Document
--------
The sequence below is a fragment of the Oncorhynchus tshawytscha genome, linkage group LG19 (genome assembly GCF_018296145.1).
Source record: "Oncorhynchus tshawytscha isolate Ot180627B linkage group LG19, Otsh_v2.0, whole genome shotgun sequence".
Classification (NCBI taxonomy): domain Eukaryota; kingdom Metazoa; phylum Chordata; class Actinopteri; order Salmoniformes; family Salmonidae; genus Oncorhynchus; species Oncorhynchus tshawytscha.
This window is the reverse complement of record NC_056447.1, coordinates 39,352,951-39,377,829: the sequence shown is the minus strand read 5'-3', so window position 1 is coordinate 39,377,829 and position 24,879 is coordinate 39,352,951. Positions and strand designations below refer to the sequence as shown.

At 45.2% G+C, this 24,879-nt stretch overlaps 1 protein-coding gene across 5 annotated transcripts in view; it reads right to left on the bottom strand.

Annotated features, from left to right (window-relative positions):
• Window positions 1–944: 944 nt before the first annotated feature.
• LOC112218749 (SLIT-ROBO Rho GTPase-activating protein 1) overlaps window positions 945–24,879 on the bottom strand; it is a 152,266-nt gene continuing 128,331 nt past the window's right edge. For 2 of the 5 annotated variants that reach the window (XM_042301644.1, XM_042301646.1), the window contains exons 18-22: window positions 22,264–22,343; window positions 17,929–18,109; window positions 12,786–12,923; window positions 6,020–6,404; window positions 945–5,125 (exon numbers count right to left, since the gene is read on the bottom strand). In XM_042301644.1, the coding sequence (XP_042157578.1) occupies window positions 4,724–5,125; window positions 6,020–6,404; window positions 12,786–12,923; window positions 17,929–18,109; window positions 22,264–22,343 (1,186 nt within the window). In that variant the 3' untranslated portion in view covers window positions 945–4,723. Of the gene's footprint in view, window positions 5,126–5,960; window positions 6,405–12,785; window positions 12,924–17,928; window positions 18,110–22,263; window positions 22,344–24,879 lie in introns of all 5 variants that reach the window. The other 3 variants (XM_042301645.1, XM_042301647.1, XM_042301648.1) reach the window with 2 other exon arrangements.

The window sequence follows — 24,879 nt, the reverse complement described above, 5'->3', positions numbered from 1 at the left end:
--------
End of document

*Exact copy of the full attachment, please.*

The sequence below is a fragment of the Oncorhynchus tshawytscha genome, linkage group LG19 (genome assembly GCF_018296145.1).
Source record: "Oncorhynchus tshawytscha isolate Ot180627B linkage group LG19, Otsh_v2.0, whole genome shotgun sequence".
Classification (NCBI taxonomy): domain Eukaryota; kingdom Metazoa; phylum Chordata; class Actinopteri; order Salmoniformes; family Salmonidae; genus Oncorhynchus; species Oncorhynchus tshawytscha.
This window is the reverse complement of record NC_056447.1, coordinates 39,352,951-39,377,829: the sequence shown is the minus strand read 5'-3', so window position 1 is coordinate 39,377,829 and position 24,879 is coordinate 39,352,951. Positions and strand designations below refer to the sequence as shown.

At 45.2% G+C, this 24,879-nt stretch overlaps 1 protein-coding gene across 5 annotated transcripts in view; it reads right to left on the bottom strand.

Annotated features, from left to right (window-relative positions):
• Window positions 1–944: 944 nt before the first annotated feature.
• LOC112218749 (SLIT-ROBO Rho GTPase-activating protein 1) overlaps window positions 945–24,879 on the bottom strand; it is a 152,266-nt gene continuing 128,331 nt past the window's right edge. For 2 of the 5 annotated variants that reach the window (XM_042301644.1, XM_042301646.1), the window contains exons 18-22: window positions 22,264–22,343; window positions 17,929–18,109; window positions 12,786–12,923; window positions 6,020–6,404; window positions 945–5,125 (exon numbers count right to left, since the gene is read on the bottom strand). In XM_042301644.1, the coding sequence (XP_042157578.1) occupies window positions 4,724–5,125; window positions 6,020–6,404; window positions 12,786–12,923; window positions 17,929–18,109; window positions 22,264–22,343 (1,186 nt within the window). In that variant the 3' untranslated portion in view covers window positions 945–4,723. Of the gene's footprint in view, window positions 5,126–5,960; window positions 6,405–12,785; window positions 12,924–17,928; window positions 18,110–22,263; window positions 22,344–24,879 lie in introns of all 5 variants that reach the window. The other 3 variants (XM_042301645.1, XM_042301647.1, XM_042301648.1) reach the window with 2 other exon arrangements.

The window sequence follows — 24,879 nt, the reverse complement described above, 5'->3', positions numbered from 1 at the left end: